Back to Top

Research Highlights

Asthmatic Kids Breathe Easier with Smoke-Free Air

For children with asthma, reducing exposure to environmental tobacco smoke greatly decreases their chances of an asthma flare-up, hospital admission or emergency room visit, a study shows.

"We found this to be true when the child's exposure (to second-hand smoke) decreased, even if the decrease did not mean completely eliminating their exposure," Dr. Lynn B. Gerald, of University of Arizona in Tucson told Reuters Health. "Any reduction in environmental tobacco smoke exposure seems to greatly benefit these children."

Gerald's team documented the association between changes in environmental tobacco smoke exposure and childhood asthma-related illness in 290 asthmatic children enrolled in a clinical trial of supervised asthma therapy. The average age of the children was 11 years and 80 percent had moderate persistent asthma.

At the start of the study, 28 percent of caregivers reported that the child was exposed to second-hand smoke in the home and 19 percent reported exposure to smoke outside the home only. At a follow-up interview, 74 percent of caregivers reported no change in the child's exposure to second-hand smoke, 17 percent reported less exposure, and 9 percent reported increased exposure.

According to a report in the medical journal Chest, children who had any decrease in exposure to second-hand smoke over the course of 1 year had fewer episodes of poor asthma control, made fewer respiratory-related trips to the emergency room and were less apt to be hospitalized than children who had the same or increased exposure to second-hand smoke.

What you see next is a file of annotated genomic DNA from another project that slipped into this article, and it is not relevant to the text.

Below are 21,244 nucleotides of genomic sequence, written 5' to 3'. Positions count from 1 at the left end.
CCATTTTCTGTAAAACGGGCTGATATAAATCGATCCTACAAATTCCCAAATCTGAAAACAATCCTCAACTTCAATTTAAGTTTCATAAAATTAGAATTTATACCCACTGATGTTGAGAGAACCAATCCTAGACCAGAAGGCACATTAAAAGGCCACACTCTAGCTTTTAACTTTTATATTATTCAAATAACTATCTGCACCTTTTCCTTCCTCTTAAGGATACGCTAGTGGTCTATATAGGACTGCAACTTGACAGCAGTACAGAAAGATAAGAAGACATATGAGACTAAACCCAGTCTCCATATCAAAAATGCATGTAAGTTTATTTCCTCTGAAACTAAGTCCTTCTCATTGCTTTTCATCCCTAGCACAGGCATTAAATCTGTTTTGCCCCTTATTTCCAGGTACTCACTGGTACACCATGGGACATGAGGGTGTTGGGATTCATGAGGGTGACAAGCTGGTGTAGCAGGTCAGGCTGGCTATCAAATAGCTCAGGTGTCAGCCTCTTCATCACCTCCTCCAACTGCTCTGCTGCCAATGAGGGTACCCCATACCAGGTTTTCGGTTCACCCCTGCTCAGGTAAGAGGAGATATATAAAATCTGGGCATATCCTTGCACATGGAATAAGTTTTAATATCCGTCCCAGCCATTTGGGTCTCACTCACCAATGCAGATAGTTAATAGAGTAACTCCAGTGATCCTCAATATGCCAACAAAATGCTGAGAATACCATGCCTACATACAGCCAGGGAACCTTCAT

"We were not surprised by the findings but we were surprised by the magnitude of the benefit that decreasing smoke exposure appeared to have," Gerald told Reuters Health.

She said doctors can use this information as another "teaching point" for caregivers and parents of children with asthma.

Given that the majority of second-hand smoke exposure in the home is due to parents smoking, "the most effective environmental tobacco smoke reduction strategy may be to provide smoking cessation interventions to parents and possibly other household members," Gerald and her colleagues conclude.

For more information, see web link:
The Vancouver Sun May 26, 201010


Big Decline in Heart Attacks If All States Had Smoking Bans

If all states banned smoking in restaurants, offices and other public spaces nationwide, the number of Americans suffering from heart attacks would drop by more than 18,000 within the first year, researchers report.